Tuesday, 28 October 2014

Who needs discipline?

A brilliant post by Dave Kraft (Leadership from the heart) A must read for the person committed to the leadership journey for the long haul.

Discipline, the Flagship Virtue

Okay, today we’re going to deal with the subject that many don’t like to think about, but most of us need to work on.   DISCIPLINE!  Wait! Wait!  Before you close this and move on, discipline yourself for five minutes and keep reading. You can do this.

In some quarters the subject of discipline is treated with loathing and disdain and is suspect of flying in the face of the gospel!  Yet scripture is explicitly clear on the subject: In the quintessential passage on leadership, I Timothy 3, verse 2 we find the words self-control.  In the second most referenced chapter on leadership, Titus 1, we read: “He must not be arrogant or quick-tempered or a drunkard or violent or greedy for gain, but hospitable, a lover of good, self-controlled, upright, holy, and disciplined.”  Much of this screams discipline!

“In a race, everyone runs but only one person gets first prize. So run your race to win. To win the contest you must deny yourselves many things that would keep you from doing your best.  An athlete goes to all this trouble just to win a blue ribbon or a silver cup, but we do it for a heavenly reward that never disappears. So I run straight to the goal with purpose in every step. I fight to win. I’m not just shadow boxing or playing around. Like an athlete, I punish my body, treating it roughly, training it to do what it should, not what it wants to. Otherwise I fear that after enlisting others for the race, I myself might be declared unfit and ordered to stand aside.” I Corinthians 9:24-27 (The Living Bible) Emphasis added.  “The road to life is a disciplined life; ignore correction and you’re lost for good.” Proverb 10:17 (The Message) Emphasis added.

The longer I live, the more I’m convinced of the need for discipline in the leader’s life. In actuality, the road to anything and anywhere of significance is paved with the asphalt of discipline. Any leader trying to pursue anything will need to learn discipline in:

  • Time
  • Money
  • Emotions
  • Exercise
  • Eyes
  • Ears
  • Eating
  • speech

  • You can add a few of your own to this list

    My former co-worker, Scott Thomas, said this in a recent tweet: “Just because you have an opinion doesn’t mean you have to share it.” I thought long and hard on that and then added this for myself: Just because you have an emotion doesn’t mean you need to show it. Both of these have to do with discipline--of my tongue and of my emotions.

    How many leaders have you known, read about, or heard about who disqualified themselves over the lack of self-discipline? How many leaders have fallen well short of their potential in making a significant contribution over the lack of self-discipline? How many leaders in their 40s or 50s are in such poor health due to the lack of self-discipline that they are not able to continue to minister with energy, joy and enthusiasm? And yet we are clearly and categorically told that one of the qualifications for leadership is self-control and discipline. We ignore this clear admonition at our own peril.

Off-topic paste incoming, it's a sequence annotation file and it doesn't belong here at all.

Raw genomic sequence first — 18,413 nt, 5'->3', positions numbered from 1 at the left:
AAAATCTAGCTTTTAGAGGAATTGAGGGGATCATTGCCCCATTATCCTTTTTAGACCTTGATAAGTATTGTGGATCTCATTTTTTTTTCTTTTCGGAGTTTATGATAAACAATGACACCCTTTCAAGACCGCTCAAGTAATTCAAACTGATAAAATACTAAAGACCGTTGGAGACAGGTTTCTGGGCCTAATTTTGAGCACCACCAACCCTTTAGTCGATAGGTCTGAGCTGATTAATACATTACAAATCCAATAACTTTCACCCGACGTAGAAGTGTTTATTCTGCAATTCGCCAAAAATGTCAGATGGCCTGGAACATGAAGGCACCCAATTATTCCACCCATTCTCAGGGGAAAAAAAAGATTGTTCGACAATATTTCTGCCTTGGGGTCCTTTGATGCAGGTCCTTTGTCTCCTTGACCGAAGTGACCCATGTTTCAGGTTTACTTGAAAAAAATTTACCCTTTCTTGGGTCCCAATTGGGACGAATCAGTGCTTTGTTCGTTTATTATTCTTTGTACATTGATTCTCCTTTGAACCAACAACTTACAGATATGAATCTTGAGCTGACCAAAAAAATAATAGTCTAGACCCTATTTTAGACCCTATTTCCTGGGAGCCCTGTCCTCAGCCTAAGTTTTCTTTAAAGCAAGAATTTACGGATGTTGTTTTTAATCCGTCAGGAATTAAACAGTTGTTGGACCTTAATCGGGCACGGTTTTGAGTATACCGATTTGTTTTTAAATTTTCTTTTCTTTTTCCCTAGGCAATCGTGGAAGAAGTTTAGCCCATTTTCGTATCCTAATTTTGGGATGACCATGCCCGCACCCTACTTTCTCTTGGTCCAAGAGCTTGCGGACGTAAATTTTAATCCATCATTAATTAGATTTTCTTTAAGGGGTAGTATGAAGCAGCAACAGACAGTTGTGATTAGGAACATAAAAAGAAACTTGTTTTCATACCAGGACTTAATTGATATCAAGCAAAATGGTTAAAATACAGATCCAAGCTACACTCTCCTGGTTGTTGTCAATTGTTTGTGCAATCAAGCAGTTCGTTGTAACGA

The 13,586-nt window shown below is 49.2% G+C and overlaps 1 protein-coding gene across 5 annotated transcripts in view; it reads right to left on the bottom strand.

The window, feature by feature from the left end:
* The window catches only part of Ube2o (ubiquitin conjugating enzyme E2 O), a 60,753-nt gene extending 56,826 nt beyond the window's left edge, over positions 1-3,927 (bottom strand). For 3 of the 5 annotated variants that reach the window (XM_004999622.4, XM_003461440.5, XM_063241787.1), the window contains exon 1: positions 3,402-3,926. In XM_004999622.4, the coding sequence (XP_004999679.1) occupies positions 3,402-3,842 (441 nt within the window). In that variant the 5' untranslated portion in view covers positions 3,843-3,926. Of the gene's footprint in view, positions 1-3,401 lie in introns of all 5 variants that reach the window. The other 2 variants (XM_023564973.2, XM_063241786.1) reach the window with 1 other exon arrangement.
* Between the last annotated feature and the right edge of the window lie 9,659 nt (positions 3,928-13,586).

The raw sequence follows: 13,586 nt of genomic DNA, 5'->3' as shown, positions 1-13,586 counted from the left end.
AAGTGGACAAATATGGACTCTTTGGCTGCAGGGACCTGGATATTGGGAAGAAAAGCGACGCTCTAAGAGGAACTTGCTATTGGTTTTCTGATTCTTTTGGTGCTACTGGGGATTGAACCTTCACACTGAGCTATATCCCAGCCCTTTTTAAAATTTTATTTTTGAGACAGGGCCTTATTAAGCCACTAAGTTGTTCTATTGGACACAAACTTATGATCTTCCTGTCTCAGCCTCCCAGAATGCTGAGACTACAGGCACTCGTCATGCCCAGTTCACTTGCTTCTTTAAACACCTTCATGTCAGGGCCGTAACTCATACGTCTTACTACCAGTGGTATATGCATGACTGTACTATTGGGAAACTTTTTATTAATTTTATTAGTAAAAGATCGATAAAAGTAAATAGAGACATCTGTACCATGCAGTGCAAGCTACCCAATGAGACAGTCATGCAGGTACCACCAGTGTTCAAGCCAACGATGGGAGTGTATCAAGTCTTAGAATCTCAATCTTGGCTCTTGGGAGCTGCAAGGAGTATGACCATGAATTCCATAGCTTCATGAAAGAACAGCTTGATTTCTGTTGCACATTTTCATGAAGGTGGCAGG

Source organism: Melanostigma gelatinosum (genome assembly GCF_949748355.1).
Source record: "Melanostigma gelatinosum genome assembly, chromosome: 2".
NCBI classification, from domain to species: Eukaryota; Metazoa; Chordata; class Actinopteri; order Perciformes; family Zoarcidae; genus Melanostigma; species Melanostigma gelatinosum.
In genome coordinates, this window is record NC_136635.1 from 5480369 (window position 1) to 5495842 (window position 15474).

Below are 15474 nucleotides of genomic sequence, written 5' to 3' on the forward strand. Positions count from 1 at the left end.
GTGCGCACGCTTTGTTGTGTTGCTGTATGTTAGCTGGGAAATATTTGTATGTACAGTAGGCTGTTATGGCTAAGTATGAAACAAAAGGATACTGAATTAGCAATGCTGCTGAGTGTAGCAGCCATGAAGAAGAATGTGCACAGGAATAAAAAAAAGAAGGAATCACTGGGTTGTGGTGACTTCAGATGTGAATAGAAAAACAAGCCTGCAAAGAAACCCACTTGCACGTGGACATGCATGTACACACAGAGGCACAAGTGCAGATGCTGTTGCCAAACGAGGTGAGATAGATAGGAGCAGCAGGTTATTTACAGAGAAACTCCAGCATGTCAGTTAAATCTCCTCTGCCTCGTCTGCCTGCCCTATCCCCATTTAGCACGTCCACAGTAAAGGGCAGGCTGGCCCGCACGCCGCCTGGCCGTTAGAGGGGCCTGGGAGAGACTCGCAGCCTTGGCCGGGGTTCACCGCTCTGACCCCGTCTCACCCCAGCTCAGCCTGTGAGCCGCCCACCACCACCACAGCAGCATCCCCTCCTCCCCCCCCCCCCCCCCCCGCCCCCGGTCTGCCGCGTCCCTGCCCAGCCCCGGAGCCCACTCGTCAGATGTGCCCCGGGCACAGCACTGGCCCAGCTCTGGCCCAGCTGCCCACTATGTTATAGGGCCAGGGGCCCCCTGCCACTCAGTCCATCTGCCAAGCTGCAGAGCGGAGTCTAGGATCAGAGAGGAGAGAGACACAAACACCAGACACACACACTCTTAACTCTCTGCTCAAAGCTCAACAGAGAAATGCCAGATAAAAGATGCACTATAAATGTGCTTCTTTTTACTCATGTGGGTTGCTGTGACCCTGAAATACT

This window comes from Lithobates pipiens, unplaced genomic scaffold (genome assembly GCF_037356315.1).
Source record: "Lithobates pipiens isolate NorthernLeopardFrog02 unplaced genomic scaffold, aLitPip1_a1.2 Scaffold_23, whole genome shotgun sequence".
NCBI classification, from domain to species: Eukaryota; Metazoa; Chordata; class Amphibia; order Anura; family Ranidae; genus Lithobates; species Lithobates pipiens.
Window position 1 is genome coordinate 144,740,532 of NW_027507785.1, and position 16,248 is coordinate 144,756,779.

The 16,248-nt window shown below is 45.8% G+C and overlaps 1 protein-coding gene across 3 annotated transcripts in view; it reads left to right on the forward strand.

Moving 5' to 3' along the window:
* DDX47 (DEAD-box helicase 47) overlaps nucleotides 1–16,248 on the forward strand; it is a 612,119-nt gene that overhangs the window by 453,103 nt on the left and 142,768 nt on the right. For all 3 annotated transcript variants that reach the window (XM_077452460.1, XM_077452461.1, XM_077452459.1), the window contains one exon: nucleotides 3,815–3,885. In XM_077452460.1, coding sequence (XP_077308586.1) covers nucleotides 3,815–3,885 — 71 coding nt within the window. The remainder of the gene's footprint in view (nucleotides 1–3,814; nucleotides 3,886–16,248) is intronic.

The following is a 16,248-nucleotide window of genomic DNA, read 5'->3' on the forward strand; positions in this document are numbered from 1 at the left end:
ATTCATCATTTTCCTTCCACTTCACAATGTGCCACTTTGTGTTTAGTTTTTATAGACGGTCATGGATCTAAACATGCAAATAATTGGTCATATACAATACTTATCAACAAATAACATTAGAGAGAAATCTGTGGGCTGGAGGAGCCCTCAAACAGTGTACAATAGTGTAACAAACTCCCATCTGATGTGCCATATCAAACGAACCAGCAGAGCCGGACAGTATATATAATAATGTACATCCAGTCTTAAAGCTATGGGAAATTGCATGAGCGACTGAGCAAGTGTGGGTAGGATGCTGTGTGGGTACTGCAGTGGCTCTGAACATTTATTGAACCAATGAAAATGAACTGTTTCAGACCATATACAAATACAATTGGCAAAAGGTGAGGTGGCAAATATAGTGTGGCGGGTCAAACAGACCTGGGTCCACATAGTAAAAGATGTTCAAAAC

Look again at the list above. 

    How about picking just one of these and making it a focus and priority for the next six months? In what area do you desire and need God’s grace?

    Don’t think in terms of perfection but of progress through the enabling of the Holy Spirit and a few good friends to hold your feet to the fire.

    Set some goals. Make yourself accountable. Memorize some passages of scripture. Depend on the life-changing power of the Holy Spirit. Pray focused and regularly about this one area. Watch what God does!

    Tuesday, 21 October 2014

    7 Payments to Passion October

    This is a brilliant post and a must read!  Thanks to Dan Rockwell.
    The trouble with passion is the cost. Telling people to follow their passion is irrelevant in a world where they actually do.
    The deeper question isn’t what’s your passion, it’s what are you willing to pay.
    passion in action
    Passion is good, even essential, but it takes more than passion to succeed.

    7 payments to passion:

    1. Failure. The possibility of painful failure is the price of passion. Those unwilling to pay fade into oblivion.
    2. Investment. Passion gives energy but it also demands energy. Invest your energy in your passion and it gives energy in return. Neglect passion and energy declines.
    3. Restriction. The more passionate you are the narrower you become. The opportunity of passion is it’s power to enable “No” with clarity and conviction. Lack of focus destroys passion.
    4. Action. Action fuels passion like gas fuels fire. The more action you take the hotter passion grows. Apart from action, passion turns into frustration and eventually depressing ambivalence.
    5. Approval. When you act on passion, friends try to fuel or cool your passion. Many are perfectly content to let others waste life.
    6. Control. Passionate people are control freaks.
    7. Trust. The price of taking passion to the next level is building a team – trusting others. The roadblock to trust is the conviction that others don’t have as much passion as you.

    Passion is good but _______ is better:

    1. Grit.
    2. Commitment.
    3. Integrity.
    4. Action.
    5. Character.
    6. Purpose.
    7. Dedication.
    8. Tenacity.
    9. Persistence.
    10. Discipline.
    Passion makes the previous list relevant. Thanks to Facebook fans for filling in the blank. More on the Leadership Coffee Shop.
    Lots of people want something but only those willing to pay move toward getting it. Those who refuse to pay grow frustrated.
    Anger is paralyzed passion that won’t pay the price of responsibility.
    Passion, when put into action, offends mediocrity.
    What does passion cost?